The second quarter was an important one for the wearable sector as it experienced double digit growth and made a significant transition, according to wearable and smartwatch sales date from International Data Corp.

During the quarter, 26.3 million devices shipped. That represents a 10.3 percent year-over-year increase. That increase was coupled with what may be an important sign of sector maturation. The category IDC defines as “basic wearables” – those that don’t run third party apps – declined by 0.9 percent. Smartwatches grew by 60.9 percent, which enabled overall double digit growth.

This is seen as a harbinger of good things. “The transition towards more intelligent and feature-filled wearables is in full swing,” said Jitesh Ubrani senior research analyst for IDC Mobile Device Trackers, in the press release. “For years, rudimentary fitness trackers have acted as a gateway to smart watches and now we’re at a point where brands and consumers are graduating to a more sophisticated device.

Smartwatch Sales are King
Ubrani’s assessment is that basic “rudimentary fitness trackers” acted as “gateway(s)” to more sophisticated devices, which now are ascendant. The flow from the basic to higher-level devices is reflected in the second quarter numbers. For instance, during the second quarter of 2016 GPS was embedded in 24.5 percent of wearables. That number grew to 41.7 percent during the second quarter of this year.

The industry transition almost certainly was a factor in shipment numbers and percentages changes. The top five companies in terms of shipments during the second quarter of this year were, in order, Xiaomi, Apple, Fitbit, Garmin and Fossil (with Apple and Fitbit tied). The order of the top five during the year-ago quarter was Fitbit, Xiaomi, Apple, Garmin and Fossil. Thus, Fitbit fell precipitously from first to third, which pushed both Xiaomi and Apple up one spot.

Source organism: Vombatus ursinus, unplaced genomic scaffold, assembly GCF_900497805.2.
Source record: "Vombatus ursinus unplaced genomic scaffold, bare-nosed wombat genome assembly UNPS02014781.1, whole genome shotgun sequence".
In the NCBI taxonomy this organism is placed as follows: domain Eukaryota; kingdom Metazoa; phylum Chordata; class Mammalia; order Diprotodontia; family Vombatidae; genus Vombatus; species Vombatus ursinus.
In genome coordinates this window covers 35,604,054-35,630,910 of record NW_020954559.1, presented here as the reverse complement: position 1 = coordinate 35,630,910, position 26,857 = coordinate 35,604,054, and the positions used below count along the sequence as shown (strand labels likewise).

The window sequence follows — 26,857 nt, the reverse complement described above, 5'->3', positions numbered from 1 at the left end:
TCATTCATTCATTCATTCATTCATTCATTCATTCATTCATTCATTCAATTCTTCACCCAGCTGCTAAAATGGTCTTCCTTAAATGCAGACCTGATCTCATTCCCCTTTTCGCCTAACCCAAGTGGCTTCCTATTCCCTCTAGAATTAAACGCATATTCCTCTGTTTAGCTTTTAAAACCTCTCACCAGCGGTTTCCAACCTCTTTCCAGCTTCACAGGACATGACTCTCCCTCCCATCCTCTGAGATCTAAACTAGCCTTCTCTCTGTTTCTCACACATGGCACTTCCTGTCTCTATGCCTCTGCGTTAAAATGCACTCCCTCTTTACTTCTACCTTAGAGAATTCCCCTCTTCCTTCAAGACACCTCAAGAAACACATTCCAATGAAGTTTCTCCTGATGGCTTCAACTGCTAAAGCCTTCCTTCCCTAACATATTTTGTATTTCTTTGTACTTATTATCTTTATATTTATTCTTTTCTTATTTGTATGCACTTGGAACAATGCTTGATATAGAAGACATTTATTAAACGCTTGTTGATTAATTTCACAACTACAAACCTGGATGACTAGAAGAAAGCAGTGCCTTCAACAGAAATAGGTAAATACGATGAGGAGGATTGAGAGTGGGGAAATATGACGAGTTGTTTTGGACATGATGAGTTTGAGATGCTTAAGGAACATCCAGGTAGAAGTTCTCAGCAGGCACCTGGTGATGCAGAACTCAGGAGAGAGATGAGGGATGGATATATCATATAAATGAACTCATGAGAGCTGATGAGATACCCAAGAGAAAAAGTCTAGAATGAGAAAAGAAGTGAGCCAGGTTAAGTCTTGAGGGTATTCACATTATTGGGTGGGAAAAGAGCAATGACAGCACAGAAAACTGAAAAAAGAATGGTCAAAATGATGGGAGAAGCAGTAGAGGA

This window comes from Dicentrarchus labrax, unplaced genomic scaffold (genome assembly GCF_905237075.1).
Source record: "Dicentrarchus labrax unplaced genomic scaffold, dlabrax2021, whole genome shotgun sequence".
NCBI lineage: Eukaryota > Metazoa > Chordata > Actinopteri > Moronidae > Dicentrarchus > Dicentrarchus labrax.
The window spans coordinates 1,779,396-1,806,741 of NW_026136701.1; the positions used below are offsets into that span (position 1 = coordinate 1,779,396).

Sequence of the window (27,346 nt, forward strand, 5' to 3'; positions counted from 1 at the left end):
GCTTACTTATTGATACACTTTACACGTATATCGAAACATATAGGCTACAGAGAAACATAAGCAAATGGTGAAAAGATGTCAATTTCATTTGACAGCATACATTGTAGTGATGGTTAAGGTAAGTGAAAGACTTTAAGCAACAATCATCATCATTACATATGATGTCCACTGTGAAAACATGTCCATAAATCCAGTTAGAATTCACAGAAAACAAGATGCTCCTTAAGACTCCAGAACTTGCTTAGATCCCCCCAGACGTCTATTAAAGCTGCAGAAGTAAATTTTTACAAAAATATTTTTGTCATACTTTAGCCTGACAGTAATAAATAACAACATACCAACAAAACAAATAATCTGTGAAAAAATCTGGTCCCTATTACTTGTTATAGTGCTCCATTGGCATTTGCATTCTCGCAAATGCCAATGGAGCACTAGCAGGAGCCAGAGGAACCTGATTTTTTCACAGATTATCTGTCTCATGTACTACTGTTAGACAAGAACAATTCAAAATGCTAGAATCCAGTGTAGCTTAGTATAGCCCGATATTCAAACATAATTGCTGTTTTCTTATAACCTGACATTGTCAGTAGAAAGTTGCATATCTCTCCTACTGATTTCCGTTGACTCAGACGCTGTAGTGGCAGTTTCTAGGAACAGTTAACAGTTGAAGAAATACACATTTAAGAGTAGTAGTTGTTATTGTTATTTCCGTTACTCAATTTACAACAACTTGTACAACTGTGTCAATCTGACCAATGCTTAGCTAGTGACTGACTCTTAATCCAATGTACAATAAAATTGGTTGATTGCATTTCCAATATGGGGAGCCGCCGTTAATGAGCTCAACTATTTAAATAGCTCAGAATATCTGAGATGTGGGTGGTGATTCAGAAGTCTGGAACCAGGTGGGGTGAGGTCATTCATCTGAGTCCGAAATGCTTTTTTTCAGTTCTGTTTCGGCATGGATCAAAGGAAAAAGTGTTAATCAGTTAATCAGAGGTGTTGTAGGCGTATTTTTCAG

From the market share percentage perspective, Fitbit fell from 24.1 percent to 12.9 percent, a drop of 40.9 percent. Apple was a reverse image: It had 9.6 percent of the market during the second quarter of 2016 and 13 percent for the same quarter this year. Fossil, moving from 1.4 percent to 4 percent, became a stronger fifth player.

ABI Research reported earlier this month that enterprises will be a strong contributor to the growth of wearables. The firm found that revenue from wearables such as smart watches, smart glasses and scanners will grow from $10.6 billion this year to more than $60 billion in 2022. That’s a compound annual growth rate (CAGR) of more than 41 percent.